Here comes AMD’s Ryzen 5 CPUs

AMD today announced its full Ryzen 5 line-up, complete with pricing and availability details. Coming less than a month after the official unveiling of its Ryzen 7 processors, Ryzen 5 will take on Intel’s mainstream quad-core processors with stronger multi-threaded performance.

Ryzen 5 hones in on the sub-US$300 market, which AMD says is twice as large as the high-end segment. With up to 6-core/12-thread models in this price range, the company hopes to appeal to both content creators and gamers. At their heart however, they share the same silicon as their Ryzen 7 counterparts, and feature the same SenseMI technology like Pure Power, Precision Boost, and Extended Frequency Range (XFR).

AMD is releasing a total of four Ryzen 5 CPUs, which will hit the shelves worldwide on 11 April. Here’s an overview of the different SKUs and their local prices:

CPU model Cores / Threads Base / Boost Clocks Cooler included? TDP Pricing
Ryzen 5 1600X 6-core / 12-thread 3.6 / 4.0GHz No 95W S$359
Ryzen 5 1600 6-core / 12-thread 3.2 / 3.6GHz Wrath Spire 65W S$329
Ryzen 5 1500X 4-core / 8-thread 3.5 / 3.7GHz Wrath Spire 65W S$289
Ryzen 5 1400 4-core / 8-thread 3.2 / 3.4GHz Wrath Stealth 65W S$259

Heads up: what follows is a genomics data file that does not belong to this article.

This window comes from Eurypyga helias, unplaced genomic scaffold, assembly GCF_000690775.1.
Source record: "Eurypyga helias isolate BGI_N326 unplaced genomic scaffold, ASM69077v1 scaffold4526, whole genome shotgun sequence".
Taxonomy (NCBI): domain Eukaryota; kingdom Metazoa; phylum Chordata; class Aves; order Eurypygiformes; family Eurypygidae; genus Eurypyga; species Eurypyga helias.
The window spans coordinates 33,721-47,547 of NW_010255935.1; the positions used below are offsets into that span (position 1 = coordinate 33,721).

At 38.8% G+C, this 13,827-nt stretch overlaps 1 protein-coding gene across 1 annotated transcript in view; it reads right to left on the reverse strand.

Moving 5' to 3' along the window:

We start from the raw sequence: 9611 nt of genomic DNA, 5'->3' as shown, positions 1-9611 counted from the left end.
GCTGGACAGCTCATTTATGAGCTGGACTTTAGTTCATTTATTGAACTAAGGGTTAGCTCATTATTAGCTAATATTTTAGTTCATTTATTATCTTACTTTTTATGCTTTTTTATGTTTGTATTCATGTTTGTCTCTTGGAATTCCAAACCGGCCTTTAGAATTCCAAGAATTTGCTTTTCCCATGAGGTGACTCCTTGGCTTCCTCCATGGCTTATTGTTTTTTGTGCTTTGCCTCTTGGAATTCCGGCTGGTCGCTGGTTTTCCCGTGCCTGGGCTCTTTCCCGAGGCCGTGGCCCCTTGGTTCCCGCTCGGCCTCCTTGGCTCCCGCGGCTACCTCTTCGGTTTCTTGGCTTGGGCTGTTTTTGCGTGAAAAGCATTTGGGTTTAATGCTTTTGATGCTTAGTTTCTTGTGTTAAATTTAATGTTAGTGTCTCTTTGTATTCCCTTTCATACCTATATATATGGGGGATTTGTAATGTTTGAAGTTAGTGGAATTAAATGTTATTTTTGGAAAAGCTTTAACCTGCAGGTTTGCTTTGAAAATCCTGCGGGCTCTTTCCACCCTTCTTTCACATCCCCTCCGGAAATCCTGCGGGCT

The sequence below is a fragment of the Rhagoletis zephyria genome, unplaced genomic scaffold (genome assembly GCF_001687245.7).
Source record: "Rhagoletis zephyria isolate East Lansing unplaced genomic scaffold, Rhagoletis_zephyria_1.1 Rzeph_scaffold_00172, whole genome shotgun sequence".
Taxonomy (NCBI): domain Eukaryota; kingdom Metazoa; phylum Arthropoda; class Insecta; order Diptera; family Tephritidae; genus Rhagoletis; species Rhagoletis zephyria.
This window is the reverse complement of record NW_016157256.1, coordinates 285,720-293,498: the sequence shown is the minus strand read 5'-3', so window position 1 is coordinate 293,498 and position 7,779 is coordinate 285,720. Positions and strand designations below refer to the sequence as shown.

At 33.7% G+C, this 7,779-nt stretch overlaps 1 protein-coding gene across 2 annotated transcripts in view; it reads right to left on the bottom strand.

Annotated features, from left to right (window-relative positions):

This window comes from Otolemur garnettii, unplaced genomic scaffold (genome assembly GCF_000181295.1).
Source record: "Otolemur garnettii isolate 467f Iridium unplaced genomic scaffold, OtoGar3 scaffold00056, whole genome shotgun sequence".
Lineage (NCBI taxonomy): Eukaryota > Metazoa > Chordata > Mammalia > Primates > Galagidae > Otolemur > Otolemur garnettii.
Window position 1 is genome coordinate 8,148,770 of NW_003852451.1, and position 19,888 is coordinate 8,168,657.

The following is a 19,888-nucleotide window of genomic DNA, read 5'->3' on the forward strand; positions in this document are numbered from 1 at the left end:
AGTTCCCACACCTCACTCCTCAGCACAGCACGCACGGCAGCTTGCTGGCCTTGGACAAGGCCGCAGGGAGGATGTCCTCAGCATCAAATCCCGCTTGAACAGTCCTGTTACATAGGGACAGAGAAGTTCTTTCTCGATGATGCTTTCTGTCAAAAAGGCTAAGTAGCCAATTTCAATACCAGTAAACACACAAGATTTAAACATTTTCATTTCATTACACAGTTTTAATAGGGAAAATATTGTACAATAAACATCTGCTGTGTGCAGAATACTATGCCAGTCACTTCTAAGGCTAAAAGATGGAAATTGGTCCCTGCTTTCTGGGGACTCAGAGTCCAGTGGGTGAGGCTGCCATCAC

The Ryzen 5 1600X and 1600 processors will be 6-core/12-thread parts that AMD says will give users a significant core and thread advantage for their price bracket. On the other hand, the cheaper Ryzen 5 1500X and 1400 chips will be 4-core/8-thread parts.

According to AMD, the Ryzen 5 1600X is up to 69 per cent faster than the 4-core/4-thread Intel Core i7-7600K in the multi-threaded Cinebench R15 benchmark. That Intel chip actually retails for around US$240, so it’s within the same price range as the Ryzen 5 1600X.

In that context, it’s clear that AMD is looking to press its multi-threaded advantage and appeal to content creators on a budget who require strong multi-core performance.

All the Ryzen 5 CPUs will also ship with unlocked multipliers for overclocking, but you’ll need an X370, B350, or X300 chipset AM4 motherboard to take advantage of that.

But while the Ryzen 7 processors shipped mostly shipped without AMD’s Wraith coolers (with the exception of the Ryzen 7 1700), all Ryzen 5 chips save the Ryzen 5 1600X will come bundled with a cooler.

The entry-level Ryzen 5 1400 will come with the Wraith Stealth cooler, while the Ryzen 5 1600 and 1500X will have the beefier Wraith Spire cooler. AMD’s reasoning is the same as with its Ryzen 7 chips – those who buy the flagship Ryzen 5 1600X are more likely to want to use more capable third-party cooling solutions, so there’s no need to include a cooler.

After Ryzen 5, AMD’s next act will be Ryzen 3, which the company says we can expect in the second half of the year.

squeee

squeee

Squee delights in trash talking on Overwatch and sleeping till 5pm on weekends. Few other things matter, except perhaps the next episode of Game of Thrones.